Labour chairman Hazel Blears said the party was "absolutely committed to increased transparency and accountability in political party funding".This is the party whose leader knowingly and deliberately took the decision to circumvent the very transparency rules he introduced. Absolute commitment, my arse.
Blear's statement is a perfect example of the way the Labour Party operates under Blair. They appear to believe that if they endlessly repeat the same words and phrases, those words and phrases will be the truth. And it doesn't seem to matter to them if these statements are utterly fatuous, ridiculous, hypocritical or downright wrong. All that matter is that repetition equals truth.
Yesterday, as well as repeating a completely inaccurate description of the results of the Iraqi elections, Blair yet again conflated a disparate series of problems into one all encompassing evil. He appears not to have any concerns about the fact that many informed observers are asking whether he's a simpleton who doesn't understand the realities of the world he lives in or a mendacious liar who deliberately attempts to mislead the British public. He cares not. All that matter is that the endless repetition of words and phrases equals truth.
The question is, how do you deal with this situation? Clearly, it isn't democracy in any meaningful sense when the Prime Minister and his party are allowed to mislead the electorate on a daily basis without being challenged. What do you call a society in which the ruling party is able to present their own propaganda as the truth and where any dissenters will be shown "no quarter"?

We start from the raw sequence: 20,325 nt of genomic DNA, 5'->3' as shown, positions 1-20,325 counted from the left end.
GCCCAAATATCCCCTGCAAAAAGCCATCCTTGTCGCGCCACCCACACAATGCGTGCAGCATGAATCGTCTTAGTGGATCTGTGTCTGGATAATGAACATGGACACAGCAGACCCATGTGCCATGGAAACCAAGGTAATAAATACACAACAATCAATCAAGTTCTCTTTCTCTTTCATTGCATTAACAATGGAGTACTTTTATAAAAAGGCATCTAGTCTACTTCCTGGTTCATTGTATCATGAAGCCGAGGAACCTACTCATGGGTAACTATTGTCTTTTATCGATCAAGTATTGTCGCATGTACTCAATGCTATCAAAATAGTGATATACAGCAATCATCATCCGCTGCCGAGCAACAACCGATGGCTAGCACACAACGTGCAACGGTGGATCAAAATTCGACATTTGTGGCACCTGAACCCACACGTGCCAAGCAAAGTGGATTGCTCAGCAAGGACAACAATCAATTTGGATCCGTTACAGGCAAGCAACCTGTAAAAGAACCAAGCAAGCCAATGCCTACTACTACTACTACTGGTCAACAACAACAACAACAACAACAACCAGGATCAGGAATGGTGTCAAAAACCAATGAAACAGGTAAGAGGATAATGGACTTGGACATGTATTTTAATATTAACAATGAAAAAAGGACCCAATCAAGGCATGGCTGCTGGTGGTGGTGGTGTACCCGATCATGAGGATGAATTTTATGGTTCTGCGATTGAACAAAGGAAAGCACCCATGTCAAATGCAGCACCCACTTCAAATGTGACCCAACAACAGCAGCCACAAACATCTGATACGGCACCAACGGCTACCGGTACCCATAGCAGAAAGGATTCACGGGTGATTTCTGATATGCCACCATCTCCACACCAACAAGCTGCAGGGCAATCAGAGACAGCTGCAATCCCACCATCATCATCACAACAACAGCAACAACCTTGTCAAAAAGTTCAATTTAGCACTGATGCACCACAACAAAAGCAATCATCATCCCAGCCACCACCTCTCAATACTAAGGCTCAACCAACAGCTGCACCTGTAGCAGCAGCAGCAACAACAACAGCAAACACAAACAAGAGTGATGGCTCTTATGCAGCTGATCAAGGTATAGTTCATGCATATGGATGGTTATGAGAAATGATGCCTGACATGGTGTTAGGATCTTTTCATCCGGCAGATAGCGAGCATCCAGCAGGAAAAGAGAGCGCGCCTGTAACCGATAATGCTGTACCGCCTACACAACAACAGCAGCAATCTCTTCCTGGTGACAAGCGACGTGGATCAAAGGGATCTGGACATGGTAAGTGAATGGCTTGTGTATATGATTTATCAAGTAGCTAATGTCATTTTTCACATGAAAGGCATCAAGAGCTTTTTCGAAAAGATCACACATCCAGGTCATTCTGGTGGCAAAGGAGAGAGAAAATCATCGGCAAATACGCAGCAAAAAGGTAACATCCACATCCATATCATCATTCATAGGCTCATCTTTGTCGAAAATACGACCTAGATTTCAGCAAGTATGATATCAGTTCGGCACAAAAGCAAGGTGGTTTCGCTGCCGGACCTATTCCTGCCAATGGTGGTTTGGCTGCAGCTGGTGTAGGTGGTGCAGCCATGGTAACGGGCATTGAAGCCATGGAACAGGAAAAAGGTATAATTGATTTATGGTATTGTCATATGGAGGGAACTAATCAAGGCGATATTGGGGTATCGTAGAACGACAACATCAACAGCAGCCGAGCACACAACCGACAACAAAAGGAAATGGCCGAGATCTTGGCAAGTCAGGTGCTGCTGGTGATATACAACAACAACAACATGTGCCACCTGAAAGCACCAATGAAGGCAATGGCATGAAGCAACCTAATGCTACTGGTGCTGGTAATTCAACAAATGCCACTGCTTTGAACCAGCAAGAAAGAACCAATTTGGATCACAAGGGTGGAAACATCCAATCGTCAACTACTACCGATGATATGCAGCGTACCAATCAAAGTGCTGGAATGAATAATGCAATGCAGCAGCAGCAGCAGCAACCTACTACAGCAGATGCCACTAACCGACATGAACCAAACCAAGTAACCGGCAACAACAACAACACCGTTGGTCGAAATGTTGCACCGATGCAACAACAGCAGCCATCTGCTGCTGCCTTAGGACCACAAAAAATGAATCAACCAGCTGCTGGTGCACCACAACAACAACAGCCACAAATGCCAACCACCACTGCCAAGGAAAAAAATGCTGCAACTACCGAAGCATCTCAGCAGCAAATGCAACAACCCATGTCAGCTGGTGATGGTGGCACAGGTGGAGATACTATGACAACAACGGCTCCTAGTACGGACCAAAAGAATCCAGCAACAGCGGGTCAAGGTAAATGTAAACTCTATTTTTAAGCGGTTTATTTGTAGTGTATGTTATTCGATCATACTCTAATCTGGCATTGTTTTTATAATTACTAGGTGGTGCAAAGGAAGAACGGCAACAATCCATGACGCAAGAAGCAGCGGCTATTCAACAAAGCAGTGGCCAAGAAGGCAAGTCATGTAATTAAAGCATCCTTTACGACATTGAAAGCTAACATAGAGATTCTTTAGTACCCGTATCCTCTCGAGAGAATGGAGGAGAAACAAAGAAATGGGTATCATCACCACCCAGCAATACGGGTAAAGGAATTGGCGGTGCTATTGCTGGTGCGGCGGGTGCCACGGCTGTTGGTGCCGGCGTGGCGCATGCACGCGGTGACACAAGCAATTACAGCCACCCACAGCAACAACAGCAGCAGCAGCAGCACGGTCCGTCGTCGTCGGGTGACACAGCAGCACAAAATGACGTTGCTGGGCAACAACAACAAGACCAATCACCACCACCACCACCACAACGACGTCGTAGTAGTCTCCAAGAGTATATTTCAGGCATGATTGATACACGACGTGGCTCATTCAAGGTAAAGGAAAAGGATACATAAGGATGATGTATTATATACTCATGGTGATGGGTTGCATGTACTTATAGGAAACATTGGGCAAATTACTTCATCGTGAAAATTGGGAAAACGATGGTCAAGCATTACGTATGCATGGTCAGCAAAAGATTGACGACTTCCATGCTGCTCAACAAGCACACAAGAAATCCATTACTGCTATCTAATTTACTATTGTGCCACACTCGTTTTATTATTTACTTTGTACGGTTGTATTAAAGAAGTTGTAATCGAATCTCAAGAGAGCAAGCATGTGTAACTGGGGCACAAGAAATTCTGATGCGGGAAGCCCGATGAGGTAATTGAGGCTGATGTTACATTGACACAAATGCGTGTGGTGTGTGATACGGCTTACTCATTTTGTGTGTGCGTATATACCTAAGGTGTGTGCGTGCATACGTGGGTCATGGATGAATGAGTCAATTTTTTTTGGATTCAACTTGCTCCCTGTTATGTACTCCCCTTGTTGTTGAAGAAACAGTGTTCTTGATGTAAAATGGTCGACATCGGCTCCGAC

When General Dannatt spoke out about the Iraq war, there were those who rather laughably suggested that it was the beginnings of some sort of coup. For them, the military has a duty to follow orders and keep their mouths shut in all circumstances. The obvious problem with that attitude is summed up in one word: Nuremberg.
To be clear, I'm not suggesting that our action in Iraq is directly comparable to the Holocaust.
The point is that the Nuremberg trials established beyond question that members of the armed forces have moral responsibilities which stand above any orders they have been given by their commanders. In the case of Iraq, with the government adopting their "our words are the truth" policy while in the real world British soldiers risk their lives and hundreds of Iraqis die every week, senior civil servants and military personnel surely have a moral duty to speak out.
And that leads us back to the suggestion that General Dannatt was somehow trying to instigate a military coup. Not a credible suggestion, as I said, but an interesting idea nonetheless. I suspect I'm not the only one in this country who thought, perhaps just for a moment, that maybe it wouldn't be such a bad idea. The army dismisses parliament, introduces a fair voting system (they could use the Labour Party's broken promise on holding a referendum on electoral reform as a further justification), organises and holds new elections and we'll finally have something resembling representative democracy in this country. The very fact that Blair's mandate to subject the U.K. to his semi-dictatorial rule comes from only 22% of voters says everything about the current system.
A military coup might be just what we need. And if Blair complains, we'll just get some squadies to endlessly repeat "we're acting on the express will of the British people" until he is forced to concede that it has become truth.
In reality, this idea is very much tongue in cheek; a military coup to dissolve the mother of parliaments isn't an option. But even though I'm a committed democrat, there's some part of my brain which did genuinely consider the possibility. I strongly suspect I'm not the only one either.
That itself is quite an achievement for the man who once promised to clean up politics.
Tags: News, Politics, Tony Blair